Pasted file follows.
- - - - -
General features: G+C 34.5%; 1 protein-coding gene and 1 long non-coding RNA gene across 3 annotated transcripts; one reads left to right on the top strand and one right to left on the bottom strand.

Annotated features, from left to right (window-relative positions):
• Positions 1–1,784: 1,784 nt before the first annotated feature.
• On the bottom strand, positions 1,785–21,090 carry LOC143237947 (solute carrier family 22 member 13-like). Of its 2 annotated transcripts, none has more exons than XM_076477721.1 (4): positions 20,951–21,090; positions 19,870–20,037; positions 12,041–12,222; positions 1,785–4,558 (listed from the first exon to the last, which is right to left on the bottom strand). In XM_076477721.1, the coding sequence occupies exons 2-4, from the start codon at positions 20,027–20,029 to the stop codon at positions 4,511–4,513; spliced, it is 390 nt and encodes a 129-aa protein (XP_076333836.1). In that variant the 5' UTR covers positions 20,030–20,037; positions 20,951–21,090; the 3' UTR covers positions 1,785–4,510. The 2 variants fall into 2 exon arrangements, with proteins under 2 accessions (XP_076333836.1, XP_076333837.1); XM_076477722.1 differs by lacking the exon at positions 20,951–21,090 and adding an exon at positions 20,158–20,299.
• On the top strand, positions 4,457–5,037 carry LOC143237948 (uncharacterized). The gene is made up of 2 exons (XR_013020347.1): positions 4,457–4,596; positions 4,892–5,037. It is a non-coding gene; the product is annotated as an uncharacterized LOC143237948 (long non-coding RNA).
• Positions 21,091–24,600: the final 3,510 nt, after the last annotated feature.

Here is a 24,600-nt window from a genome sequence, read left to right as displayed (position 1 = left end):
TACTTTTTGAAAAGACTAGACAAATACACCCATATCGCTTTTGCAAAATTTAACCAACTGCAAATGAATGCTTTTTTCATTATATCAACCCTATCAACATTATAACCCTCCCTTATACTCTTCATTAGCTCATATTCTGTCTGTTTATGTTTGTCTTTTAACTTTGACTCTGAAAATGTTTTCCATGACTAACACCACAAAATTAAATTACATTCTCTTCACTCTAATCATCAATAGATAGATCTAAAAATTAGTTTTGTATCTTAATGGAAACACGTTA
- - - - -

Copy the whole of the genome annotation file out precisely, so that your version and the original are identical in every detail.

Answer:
General features: G+C 34.5%; 1 protein-coding gene and 1 long non-coding RNA gene across 3 annotated transcripts; one reads left to right on the top strand and one right to left on the bottom strand.

Annotated features, from left to right (window-relative positions):
• Positions 1–1,784: 1,784 nt before the first annotated feature.
• On the bottom strand, positions 1,785–21,090 carry LOC143237947 (solute carrier family 22 member 13-like). Of its 2 annotated transcripts, none has more exons than XM_076477721.1 (4): positions 20,951–21,090; positions 19,870–20,037; positions 12,041–12,222; positions 1,785–4,558 (listed from the first exon to the last, which is right to left on the bottom strand). In XM_076477721.1, the coding sequence occupies exons 2-4, from the start codon at positions 20,027–20,029 to the stop codon at positions 4,511–4,513; spliced, it is 390 nt and encodes a 129-aa protein (XP_076333836.1). In that variant the 5' UTR covers positions 20,030–20,037; positions 20,951–21,090; the 3' UTR covers positions 1,785–4,510. The 2 variants fall into 2 exon arrangements, with proteins under 2 accessions (XP_076333836.1, XP_076333837.1); XM_076477722.1 differs by lacking the exon at positions 20,951–21,090 and adding an exon at positions 20,158–20,299.
• On the top strand, positions 4,457–5,037 carry LOC143237948 (uncharacterized). The gene is made up of 2 exons (XR_013020347.1): positions 4,457–4,596; positions 4,892–5,037. It is a non-coding gene; the product is annotated as an uncharacterized LOC143237948 (long non-coding RNA).
• Positions 21,091–24,600: the final 3,510 nt, after the last annotated feature.

Here is a 24,600-nt window from a genome sequence, read left to right as displayed (position 1 = left end):
TACTTTTTGAAAAGACTAGACAAATACACCCATATCGCTTTTGCAAAATTTAACCAACTGCAAATGAATGCTTTTTTCATTATATCAACCCTATCAACATTATAACCCTCCCTTATACTCTTCATTAGCTCATATTCTGTCTGTTTATGTTTGTCTTTTAACTTTGACTCTGAAAATGTTTTCCATGACTAACACCACAAAATTAAATTACATTCTCTTCACTCTAATCATCAATAGATAGATCTAAAAATTAGTTTTGTATCTTAATGGAAACACGTTA